We have been trained to appreciate certain styles of landscape, but our tastes tend to favor landscapes that are high-maintenance and often ecologically unsound. Developing a different aesthetic—looking at a healthy natural area and finding it beautiful—depends to a large extent on encountering enough natural landscapes and learning about their constituents and the relationships among them.
Here's a look at four characteristics of healthy natural landscapes that directly oppose our society's standards of beauty.
Fallen Foliage OR Free Fertilizer?
Plenty of dead foliage promises plenty of food for future growth, though tidy gardeners view it as an unsightly reminder of summer's demise, a potential harbor for pests, or cast-off clothing that threatens to smother the plants beneath.
Leaves, seedpods, or petals left to lie on the ground strike many gardeners as chores waiting to be finished. When we see too many of them piling up, we know it's time to get out the rake, bag them, and cart them off to the dump or the compost bin.
However, there are more ecologically healthy (and less work-intensive) ways to treat fallen foliage. We can learn to see it as fertilizer. If too deep a layer is collecting over something that needs light, such as lawn, then of course it must be removed, but why not remove it to another area of the garden?
Shrubs often appreciate the extra nutrients, and many bulbs and perennials will happily push up new stems through an insulating layer of leaves. If you're trying to get a tree or a small woodland off to a good start, fallen foliage is a powerful soil builder and can be piled a foot high or deeper, covered in wood chips or another mulch if you like, and left to decompose into rich soil that will support woodland plants.
(Note that spreading fallen foliage up around the trunks of trees may lead to rot, so leave a few inches of mulch-free area to allow trunks to stay dry. Mulching deeply around shrub stems may encourage small mammals or beetles to nibble off the bark below such cover, so you may want to keep deep layers of leaves a couple of inches away from stems too—unless, of course, your aim is to create habitat for these animals.)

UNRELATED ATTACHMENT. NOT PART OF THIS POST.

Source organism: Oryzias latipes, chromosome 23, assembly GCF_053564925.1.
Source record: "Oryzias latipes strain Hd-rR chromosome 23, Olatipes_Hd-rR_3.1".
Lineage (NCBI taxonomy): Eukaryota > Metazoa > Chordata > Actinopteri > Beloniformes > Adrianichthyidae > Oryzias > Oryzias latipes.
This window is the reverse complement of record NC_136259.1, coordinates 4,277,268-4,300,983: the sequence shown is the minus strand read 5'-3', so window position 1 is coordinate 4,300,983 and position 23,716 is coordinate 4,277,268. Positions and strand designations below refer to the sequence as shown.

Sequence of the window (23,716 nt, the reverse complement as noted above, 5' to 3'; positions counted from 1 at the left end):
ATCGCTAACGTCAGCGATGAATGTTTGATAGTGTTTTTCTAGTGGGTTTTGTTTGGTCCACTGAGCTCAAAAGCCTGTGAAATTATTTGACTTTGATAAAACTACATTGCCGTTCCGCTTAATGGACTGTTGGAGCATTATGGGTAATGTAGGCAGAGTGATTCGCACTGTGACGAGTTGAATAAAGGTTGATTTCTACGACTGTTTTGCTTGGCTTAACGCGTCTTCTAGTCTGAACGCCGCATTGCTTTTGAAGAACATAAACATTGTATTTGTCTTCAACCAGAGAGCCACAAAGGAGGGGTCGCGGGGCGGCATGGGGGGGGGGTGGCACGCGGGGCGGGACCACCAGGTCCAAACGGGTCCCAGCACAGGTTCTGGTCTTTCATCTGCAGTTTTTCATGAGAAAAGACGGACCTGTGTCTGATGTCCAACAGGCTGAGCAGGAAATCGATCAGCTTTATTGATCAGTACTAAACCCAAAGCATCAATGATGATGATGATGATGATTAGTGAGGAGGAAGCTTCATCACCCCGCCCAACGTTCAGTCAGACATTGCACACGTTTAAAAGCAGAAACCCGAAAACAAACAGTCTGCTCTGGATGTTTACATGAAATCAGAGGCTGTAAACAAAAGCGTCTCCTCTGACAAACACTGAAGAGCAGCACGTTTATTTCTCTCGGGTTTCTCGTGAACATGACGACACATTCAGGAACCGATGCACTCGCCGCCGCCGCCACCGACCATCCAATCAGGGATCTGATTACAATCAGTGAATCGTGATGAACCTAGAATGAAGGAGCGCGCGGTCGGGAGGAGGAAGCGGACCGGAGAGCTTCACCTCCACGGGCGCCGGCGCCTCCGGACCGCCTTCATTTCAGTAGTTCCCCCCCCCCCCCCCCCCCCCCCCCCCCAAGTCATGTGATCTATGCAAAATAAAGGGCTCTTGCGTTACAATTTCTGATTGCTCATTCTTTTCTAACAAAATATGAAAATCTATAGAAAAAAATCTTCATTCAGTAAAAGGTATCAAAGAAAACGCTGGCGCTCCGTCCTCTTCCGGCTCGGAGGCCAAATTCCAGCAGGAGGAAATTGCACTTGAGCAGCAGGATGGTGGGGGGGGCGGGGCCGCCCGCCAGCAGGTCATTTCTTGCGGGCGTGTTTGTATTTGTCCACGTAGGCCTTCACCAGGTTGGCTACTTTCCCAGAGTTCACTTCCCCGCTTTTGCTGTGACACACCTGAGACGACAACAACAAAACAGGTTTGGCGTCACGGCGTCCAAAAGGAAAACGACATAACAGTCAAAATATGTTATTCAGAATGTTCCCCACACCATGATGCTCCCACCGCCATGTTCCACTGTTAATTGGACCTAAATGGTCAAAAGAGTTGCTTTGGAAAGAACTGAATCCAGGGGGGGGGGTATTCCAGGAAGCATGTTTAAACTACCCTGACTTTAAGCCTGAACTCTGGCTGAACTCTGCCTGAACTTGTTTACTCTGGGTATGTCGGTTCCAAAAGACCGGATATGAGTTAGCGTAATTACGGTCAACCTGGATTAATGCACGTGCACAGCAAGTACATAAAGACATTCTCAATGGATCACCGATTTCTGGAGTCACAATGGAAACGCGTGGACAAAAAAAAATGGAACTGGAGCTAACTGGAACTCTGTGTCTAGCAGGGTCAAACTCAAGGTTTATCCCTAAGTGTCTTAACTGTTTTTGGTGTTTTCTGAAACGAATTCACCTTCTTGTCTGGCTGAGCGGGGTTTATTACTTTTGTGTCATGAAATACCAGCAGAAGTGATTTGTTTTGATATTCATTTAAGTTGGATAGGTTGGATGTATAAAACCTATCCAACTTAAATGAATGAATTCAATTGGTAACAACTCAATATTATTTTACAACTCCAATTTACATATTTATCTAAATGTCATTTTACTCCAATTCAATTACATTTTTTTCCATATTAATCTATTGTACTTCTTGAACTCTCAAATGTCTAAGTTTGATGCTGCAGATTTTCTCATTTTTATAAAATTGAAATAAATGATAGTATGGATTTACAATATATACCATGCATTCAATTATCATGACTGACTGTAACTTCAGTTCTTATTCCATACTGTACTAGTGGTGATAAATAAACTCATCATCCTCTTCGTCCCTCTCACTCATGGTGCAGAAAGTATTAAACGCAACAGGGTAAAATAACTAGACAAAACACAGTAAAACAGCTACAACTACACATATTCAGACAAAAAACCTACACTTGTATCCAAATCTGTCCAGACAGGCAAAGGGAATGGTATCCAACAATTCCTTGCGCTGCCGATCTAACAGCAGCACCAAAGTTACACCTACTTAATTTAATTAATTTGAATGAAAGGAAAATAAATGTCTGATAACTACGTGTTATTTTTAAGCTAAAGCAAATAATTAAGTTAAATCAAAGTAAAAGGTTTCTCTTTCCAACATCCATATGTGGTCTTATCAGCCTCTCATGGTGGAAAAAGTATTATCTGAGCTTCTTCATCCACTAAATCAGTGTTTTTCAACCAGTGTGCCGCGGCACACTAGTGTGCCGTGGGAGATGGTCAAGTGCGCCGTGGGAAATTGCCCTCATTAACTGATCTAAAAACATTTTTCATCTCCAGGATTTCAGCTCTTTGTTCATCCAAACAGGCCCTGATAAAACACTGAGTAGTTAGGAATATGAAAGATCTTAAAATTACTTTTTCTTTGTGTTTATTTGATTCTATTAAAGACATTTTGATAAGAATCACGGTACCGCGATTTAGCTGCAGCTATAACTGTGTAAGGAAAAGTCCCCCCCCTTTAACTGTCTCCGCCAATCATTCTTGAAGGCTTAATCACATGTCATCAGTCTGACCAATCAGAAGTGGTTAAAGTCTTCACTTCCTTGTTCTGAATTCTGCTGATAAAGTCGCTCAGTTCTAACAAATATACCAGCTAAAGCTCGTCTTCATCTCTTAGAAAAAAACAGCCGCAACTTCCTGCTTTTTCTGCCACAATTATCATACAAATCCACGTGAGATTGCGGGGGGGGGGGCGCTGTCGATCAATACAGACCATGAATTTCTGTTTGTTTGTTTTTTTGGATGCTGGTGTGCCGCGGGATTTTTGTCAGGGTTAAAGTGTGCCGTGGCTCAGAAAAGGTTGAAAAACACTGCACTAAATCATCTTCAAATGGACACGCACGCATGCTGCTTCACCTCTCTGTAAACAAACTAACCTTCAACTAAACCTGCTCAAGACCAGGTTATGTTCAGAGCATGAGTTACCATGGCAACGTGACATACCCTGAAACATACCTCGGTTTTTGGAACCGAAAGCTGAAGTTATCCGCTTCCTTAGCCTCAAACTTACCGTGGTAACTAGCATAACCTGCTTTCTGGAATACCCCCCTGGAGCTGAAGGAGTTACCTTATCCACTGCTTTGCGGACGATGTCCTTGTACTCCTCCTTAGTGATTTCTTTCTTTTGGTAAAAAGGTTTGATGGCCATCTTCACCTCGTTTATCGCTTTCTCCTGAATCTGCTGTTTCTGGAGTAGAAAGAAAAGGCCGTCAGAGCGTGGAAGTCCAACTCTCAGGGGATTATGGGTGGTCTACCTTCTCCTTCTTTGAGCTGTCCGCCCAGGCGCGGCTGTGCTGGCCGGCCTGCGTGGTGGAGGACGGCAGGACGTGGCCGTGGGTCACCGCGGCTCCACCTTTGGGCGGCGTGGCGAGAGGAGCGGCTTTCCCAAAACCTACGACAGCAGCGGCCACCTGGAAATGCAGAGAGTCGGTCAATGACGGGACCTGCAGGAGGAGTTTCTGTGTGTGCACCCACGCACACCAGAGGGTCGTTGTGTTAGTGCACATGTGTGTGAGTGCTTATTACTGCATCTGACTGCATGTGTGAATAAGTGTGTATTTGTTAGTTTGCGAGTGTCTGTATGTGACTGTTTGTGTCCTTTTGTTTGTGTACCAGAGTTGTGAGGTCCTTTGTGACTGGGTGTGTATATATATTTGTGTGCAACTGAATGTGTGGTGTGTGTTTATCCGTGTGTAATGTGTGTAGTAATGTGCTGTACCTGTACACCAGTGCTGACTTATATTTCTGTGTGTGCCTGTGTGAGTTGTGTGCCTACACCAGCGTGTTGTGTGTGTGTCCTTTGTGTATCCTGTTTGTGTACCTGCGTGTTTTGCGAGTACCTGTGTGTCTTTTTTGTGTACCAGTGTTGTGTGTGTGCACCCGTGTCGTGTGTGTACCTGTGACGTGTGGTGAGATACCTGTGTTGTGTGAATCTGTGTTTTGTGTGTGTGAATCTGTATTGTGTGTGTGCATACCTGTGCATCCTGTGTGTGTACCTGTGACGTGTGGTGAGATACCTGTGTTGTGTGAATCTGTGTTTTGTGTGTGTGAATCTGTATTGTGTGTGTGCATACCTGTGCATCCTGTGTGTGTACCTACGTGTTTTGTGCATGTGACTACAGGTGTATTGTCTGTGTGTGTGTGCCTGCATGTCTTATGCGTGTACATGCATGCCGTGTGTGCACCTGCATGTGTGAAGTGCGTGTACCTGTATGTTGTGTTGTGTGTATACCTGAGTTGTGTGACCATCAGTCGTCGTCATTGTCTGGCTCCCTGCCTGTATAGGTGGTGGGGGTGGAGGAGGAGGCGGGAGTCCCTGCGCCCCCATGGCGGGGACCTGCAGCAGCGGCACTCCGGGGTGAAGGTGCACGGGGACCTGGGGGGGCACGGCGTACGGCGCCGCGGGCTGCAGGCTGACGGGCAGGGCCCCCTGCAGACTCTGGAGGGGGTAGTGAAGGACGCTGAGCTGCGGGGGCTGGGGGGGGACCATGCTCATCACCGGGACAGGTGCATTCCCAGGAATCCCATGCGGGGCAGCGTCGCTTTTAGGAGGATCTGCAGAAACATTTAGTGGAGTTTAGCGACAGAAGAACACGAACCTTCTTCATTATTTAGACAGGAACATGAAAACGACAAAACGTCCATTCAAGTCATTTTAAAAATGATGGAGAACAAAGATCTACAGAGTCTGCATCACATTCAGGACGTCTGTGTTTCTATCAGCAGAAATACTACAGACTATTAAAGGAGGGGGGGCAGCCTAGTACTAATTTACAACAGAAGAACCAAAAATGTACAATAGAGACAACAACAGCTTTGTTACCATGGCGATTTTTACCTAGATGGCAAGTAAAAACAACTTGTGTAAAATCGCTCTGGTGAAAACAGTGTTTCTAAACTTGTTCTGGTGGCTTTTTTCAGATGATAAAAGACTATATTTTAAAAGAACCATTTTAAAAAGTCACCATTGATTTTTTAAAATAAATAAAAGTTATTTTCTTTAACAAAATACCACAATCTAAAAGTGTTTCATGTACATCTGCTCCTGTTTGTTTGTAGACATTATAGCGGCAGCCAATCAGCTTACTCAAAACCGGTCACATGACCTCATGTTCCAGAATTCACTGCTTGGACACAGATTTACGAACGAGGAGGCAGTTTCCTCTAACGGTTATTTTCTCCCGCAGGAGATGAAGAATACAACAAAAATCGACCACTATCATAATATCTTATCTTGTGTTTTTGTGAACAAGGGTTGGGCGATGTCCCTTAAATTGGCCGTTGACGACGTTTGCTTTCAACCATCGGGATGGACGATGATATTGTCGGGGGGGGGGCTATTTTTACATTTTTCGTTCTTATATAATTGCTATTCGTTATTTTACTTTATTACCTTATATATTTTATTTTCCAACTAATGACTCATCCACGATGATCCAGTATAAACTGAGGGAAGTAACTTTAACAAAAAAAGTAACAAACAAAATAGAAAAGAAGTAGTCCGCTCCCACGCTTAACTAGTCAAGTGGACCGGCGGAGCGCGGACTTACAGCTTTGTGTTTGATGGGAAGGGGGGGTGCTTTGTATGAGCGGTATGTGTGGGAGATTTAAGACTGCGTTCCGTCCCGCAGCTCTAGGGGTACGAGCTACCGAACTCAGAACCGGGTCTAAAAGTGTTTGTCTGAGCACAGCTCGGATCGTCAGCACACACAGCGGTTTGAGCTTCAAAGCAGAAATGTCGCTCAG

Sticks OR Storage?
Dry vegetation in winter indicates food and shelter—in short, life—but may be viewed by gardeners as unappealing because it looks dead.
Dried stalks and seedheads look messy to many gardeners, who rush out as soon as the flowers have faded and cut their stems to the ground to encourage another flush of bloom or simply to get them out of the way of more attractive (i.e. blooming) plants. However, leaving those spent stalks standing can benefit the garden both ecologically and aesthetically.
The ecological benefits apply to both plants and animals. Seedheads can provide much-needed food for wildlife during the off-season, when fresh seeds and berries are hard to come by. Standing stalks provide perches above ground from which to rest and survey territory. They may be holding the larvae of next year's butterflies up off the damp ground. They may be catching snow and insulating the plants' roots, providing cover or a home for small animals, or sheltering a basal rosette that with such protection will grow sooner the following spring.
Plants may self-sow more readily if left to complete their cycle in the way that they have developed through the centuries. Dead stalks are gradually lowered by snow or rain until, at the right time in the seasonal cycle, they reach the ground and deposit their seeds. Other stalks retain nutrients that they slowly return to the roots or bulb, losing their green coloring in the process. If these plants are cut early, they may be weakened and need fertilizing to bloom again or even to regain their previous level of health.